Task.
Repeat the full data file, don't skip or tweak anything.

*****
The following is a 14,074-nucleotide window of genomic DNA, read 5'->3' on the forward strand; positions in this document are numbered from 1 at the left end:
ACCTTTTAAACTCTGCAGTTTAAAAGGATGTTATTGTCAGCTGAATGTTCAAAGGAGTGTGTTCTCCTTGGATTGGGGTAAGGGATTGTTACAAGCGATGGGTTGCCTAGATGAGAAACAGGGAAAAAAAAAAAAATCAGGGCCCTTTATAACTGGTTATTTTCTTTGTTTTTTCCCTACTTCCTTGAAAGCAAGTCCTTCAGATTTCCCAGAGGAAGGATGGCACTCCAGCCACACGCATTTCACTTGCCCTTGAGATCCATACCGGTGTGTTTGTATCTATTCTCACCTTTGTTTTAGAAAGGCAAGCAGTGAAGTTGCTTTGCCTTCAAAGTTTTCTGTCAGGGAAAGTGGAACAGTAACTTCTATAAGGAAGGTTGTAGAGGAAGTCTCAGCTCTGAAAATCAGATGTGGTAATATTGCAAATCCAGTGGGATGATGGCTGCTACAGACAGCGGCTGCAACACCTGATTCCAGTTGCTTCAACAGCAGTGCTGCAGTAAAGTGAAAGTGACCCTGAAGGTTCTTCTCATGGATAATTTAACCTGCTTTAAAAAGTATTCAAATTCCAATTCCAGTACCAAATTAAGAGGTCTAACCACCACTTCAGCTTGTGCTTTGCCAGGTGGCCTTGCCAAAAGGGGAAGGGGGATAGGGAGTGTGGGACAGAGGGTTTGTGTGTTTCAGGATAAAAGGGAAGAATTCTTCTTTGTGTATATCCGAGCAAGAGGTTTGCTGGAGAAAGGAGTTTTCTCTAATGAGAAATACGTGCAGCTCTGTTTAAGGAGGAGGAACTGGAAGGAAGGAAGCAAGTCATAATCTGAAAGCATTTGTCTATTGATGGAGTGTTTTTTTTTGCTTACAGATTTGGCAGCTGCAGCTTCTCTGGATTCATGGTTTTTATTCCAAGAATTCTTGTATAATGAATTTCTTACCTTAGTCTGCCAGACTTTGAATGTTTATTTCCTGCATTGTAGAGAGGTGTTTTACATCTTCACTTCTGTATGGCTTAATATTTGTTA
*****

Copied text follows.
The following is a 14,074-nucleotide window of genomic DNA, read 5'->3' on the forward strand; positions in this document are numbered from 1 at the left end:
ACCTTTTAAACTCTGCAGTTTAAAAGGATGTTATTGTCAGCTGAATGTTCAAAGGAGTGTGTTCTCCTTGGATTGGGGTAAGGGATTGTTACAAGCGATGGGTTGCCTAGATGAGAAACAGGGAAAAAAAAAAAAATCAGGGCCCTTTATAACTGGTTATTTTCTTTGTTTTTTCCCTACTTCCTTGAAAGCAAGTCCTTCAGATTTCCCAGAGGAAGGATGGCACTCCAGCCACACGCATTTCACTTGCCCTTGAGATCCATACCGGTGTGTTTGTATCTATTCTCACCTTTGTTTTAGAAAGGCAAGCAGTGAAGTTGCTTTGCCTTCAAAGTTTTCTGTCAGGGAAAGTGGAACAGTAACTTCTATAAGGAAGGTTGTAGAGGAAGTCTCAGCTCTGAAAATCAGATGTGGTAATATTGCAAATCCAGTGGGATGATGGCTGCTACAGACAGCGGCTGCAACACCTGATTCCAGTTGCTTCAACAGCAGTGCTGCAGTAAAGTGAAAGTGACCCTGAAGGTTCTTCTCATGGATAATTTAACCTGCTTTAAAAAGTATTCAAATTCCAATTCCAGTACCAAATTAAGAGGTCTAACCACCACTTCAGCTTGTGCTTTGCCAGGTGGCCTTGCCAAAAGGGGAAGGGGGATAGGGAGTGTGGGACAGAGGGTTTGTGTGTTTCAGGATAAAAGGGAAGAATTCTTCTTTGTGTATATCCGAGCAAGAGGTTTGCTGGAGAAAGGAGTTTTCTCTAATGAGAAATACGTGCAGCTCTGTTTAAGGAGGAGGAACTGGAAGGAAGGAAGCAAGTCATAATCTGAAAGCATTTGTCTATTGATGGAGTGTTTTTTTTTGCTTACAGATTTGGCAGCTGCAGCTTCTCTGGATTCATGGTTTTTATTCCAAGAATTCTTGTATAATGAATTTCTTACCTTAGTCTGCCAGACTTTGAATGTTTATTTCCTGCATTGTAGAGAGGTGTTTTACATCTTCACTTCTGTATGGCTTAATATTTGTTA